Flandrensis has a long history of political traditions, elections and institutions. Academics consider Flandrensis as a perfect example of micronationalism were young people develop their talents and skills on a high level of diplomacy and political simulation.
At present day the Grand Duke has almost all legislative power in Flandrensis, but the Grand Duchy remains a constitutional monarchy with respect for all rights and obligations for the head of state and its citizens. Since 2008 Flandrensis had 15 constitutional reforms, the current governmental system exist since 2016 with as goal to manage the micronation on a professional but pragmatic manner without complicated procedures or institutions.
The Grand Ducal Cabinet
The Grand Duke is supported and advised by a Cabinet led by the Chancellor. The Grand Ducal Cabinet consists of Ministers who have each have specific skills and talents and work on the several projects. Every year Flandrensians can send their candidature for a position in the Cabinet, after an evaluation by the Chancellor the Ministers are appointed by the Grand Duke.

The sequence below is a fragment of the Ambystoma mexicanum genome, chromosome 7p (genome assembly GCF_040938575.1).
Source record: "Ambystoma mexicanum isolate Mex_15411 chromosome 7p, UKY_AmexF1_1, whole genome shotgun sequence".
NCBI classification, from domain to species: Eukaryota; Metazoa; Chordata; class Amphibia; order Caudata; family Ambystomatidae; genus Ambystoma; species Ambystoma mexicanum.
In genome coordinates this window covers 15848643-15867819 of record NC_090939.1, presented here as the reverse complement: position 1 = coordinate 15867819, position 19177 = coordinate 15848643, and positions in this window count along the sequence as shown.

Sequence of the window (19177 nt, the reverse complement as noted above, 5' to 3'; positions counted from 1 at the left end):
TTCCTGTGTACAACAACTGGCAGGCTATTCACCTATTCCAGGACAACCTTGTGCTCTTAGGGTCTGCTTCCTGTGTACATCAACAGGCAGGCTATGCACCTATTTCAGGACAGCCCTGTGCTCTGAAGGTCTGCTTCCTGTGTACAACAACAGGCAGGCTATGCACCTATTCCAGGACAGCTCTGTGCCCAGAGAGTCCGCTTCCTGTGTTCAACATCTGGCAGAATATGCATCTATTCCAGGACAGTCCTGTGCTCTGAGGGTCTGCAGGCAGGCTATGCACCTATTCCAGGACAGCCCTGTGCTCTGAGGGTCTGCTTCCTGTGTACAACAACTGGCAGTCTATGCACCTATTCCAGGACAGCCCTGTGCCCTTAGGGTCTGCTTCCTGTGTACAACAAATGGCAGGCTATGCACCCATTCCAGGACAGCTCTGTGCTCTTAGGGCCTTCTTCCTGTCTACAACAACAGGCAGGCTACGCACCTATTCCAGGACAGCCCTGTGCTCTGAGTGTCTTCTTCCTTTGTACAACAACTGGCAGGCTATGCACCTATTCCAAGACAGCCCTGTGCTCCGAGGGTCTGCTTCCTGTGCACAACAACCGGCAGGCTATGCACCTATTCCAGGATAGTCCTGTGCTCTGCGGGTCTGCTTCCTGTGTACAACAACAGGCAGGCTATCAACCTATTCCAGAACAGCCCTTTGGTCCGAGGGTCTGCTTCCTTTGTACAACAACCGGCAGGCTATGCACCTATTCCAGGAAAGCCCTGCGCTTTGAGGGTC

The Grand Ducal Cabinet discuss internal and foreign affairs on weekly basis. For each new item on the agenda, including but not limited to new projects, laws and recognitions, there will be a referendum on the official Facebook-group.
Marquis Joaquín Castillo-Lopez d’Araguez (United States of America)
Marquis Rogier de Brederode-Wintgen (Netherlands)
Count Ritoban Paul de Lagrange (India)
Baron Mick Petitjean de Jaquemart (Belgium)
Robin Colin (Belgium)
Count Hugo de Saint-Paul (Luxembourg)
The Grand Ducal Privy Council
The Privy Council is an informal body of advisers to the Flandrensian Grand Duke. The members are honoured senior Ministers or Flandrensians politicians. The Privy Council works within the Grand Ducal Cabinet.
Baron Albie Mayo de Sabina (UK)
Baron Wesley Phoenix de Gandensis (Belgium)
Baron Dieter Delmotte (Belgium)
Count Hein of Giddis (Belgium)
The Chief Herald of Flandrensis
Many medieval elements are part of our national identity and all Flandrensians have the right to wear a personal coat of arms. A coat of arms is part of someone’s identity: the symbols or colours tells something about the owners’ personality, hobby, interests, family history, etc. The Chief Herald is responsible for all designs.
Count George Lapshynov d’Annenkov (France)